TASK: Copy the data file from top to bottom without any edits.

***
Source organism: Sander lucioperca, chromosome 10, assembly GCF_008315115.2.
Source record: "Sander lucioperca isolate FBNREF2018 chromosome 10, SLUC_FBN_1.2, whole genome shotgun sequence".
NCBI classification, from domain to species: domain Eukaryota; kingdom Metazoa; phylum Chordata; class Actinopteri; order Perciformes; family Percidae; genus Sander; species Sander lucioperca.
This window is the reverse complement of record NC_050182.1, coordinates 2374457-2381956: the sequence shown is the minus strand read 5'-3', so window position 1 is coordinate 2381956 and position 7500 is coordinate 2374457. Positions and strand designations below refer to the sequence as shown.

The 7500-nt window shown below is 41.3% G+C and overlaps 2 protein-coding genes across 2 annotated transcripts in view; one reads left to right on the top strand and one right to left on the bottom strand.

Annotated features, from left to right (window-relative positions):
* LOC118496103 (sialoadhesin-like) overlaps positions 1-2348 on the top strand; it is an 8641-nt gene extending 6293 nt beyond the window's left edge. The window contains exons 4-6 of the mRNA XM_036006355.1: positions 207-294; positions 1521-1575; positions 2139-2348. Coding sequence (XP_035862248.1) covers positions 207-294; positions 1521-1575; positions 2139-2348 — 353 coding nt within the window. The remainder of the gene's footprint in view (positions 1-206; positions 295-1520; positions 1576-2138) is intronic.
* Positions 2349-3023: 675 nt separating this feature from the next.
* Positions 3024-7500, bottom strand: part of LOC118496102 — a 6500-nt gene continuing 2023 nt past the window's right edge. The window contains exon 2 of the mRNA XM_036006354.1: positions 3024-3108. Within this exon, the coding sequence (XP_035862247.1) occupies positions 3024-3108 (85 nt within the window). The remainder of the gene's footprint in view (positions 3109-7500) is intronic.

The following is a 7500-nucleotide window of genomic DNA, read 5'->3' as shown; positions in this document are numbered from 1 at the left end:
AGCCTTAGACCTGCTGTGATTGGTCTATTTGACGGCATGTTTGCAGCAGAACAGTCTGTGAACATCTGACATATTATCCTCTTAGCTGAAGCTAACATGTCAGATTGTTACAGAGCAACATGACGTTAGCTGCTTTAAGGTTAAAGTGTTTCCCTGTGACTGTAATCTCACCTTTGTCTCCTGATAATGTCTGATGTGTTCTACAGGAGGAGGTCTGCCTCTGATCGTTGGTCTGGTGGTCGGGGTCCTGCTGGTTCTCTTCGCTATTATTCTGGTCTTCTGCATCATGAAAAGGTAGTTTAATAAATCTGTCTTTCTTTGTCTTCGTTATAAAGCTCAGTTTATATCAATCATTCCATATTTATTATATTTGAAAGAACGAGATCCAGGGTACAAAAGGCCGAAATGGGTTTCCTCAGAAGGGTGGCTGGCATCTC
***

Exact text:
Source organism: Sander lucioperca, chromosome 10, assembly GCF_008315115.2.
Source record: "Sander lucioperca isolate FBNREF2018 chromosome 10, SLUC_FBN_1.2, whole genome shotgun sequence".
NCBI classification, from domain to species: domain Eukaryota; kingdom Metazoa; phylum Chordata; class Actinopteri; order Perciformes; family Percidae; genus Sander; species Sander lucioperca.
This window is the reverse complement of record NC_050182.1, coordinates 2374457-2381956: the sequence shown is the minus strand read 5'-3', so window position 1 is coordinate 2381956 and position 7500 is coordinate 2374457. Positions and strand designations below refer to the sequence as shown.

The 7500-nt window shown below is 41.3% G+C and overlaps 2 protein-coding genes across 2 annotated transcripts in view; one reads left to right on the top strand and one right to left on the bottom strand.

Annotated features, from left to right (window-relative positions):
* LOC118496103 (sialoadhesin-like) overlaps positions 1-2348 on the top strand; it is an 8641-nt gene extending 6293 nt beyond the window's left edge. The window contains exons 4-6 of the mRNA XM_036006355.1: positions 207-294; positions 1521-1575; positions 2139-2348. Coding sequence (XP_035862248.1) covers positions 207-294; positions 1521-1575; positions 2139-2348 — 353 coding nt within the window. The remainder of the gene's footprint in view (positions 1-206; positions 295-1520; positions 1576-2138) is intronic.
* Positions 2349-3023: 675 nt separating this feature from the next.
* Positions 3024-7500, bottom strand: part of LOC118496102 — a 6500-nt gene continuing 2023 nt past the window's right edge. The window contains exon 2 of the mRNA XM_036006354.1: positions 3024-3108. Within this exon, the coding sequence (XP_035862247.1) occupies positions 3024-3108 (85 nt within the window). The remainder of the gene's footprint in view (positions 3109-7500) is intronic.

The following is a 7500-nucleotide window of genomic DNA, read 5'->3' as shown; positions in this document are numbered from 1 at the left end:
AGCCTTAGACCTGCTGTGATTGGTCTATTTGACGGCATGTTTGCAGCAGAACAGTCTGTGAACATCTGACATATTATCCTCTTAGCTGAAGCTAACATGTCAGATTGTTACAGAGCAACATGACGTTAGCTGCTTTAAGGTTAAAGTGTTTCCCTGTGACTGTAATCTCACCTTTGTCTCCTGATAATGTCTGATGTGTTCTACAGGAGGAGGTCTGCCTCTGATCGTTGGTCTGGTGGTCGGGGTCCTGCTGGTTCTCTTCGCTATTATTCTGGTCTTCTGCATCATGAAAAGGTAGTTTAATAAATCTGTCTTTCTTTGTCTTCGTTATAAAGCTCAGTTTATATCAATCATTCCATATTTATTATATTTGAAAGAACGAGATCCAGGGTACAAAAGGCCGAAATGGGTTTCCTCAGAAGGGTGGCTGGCATCTC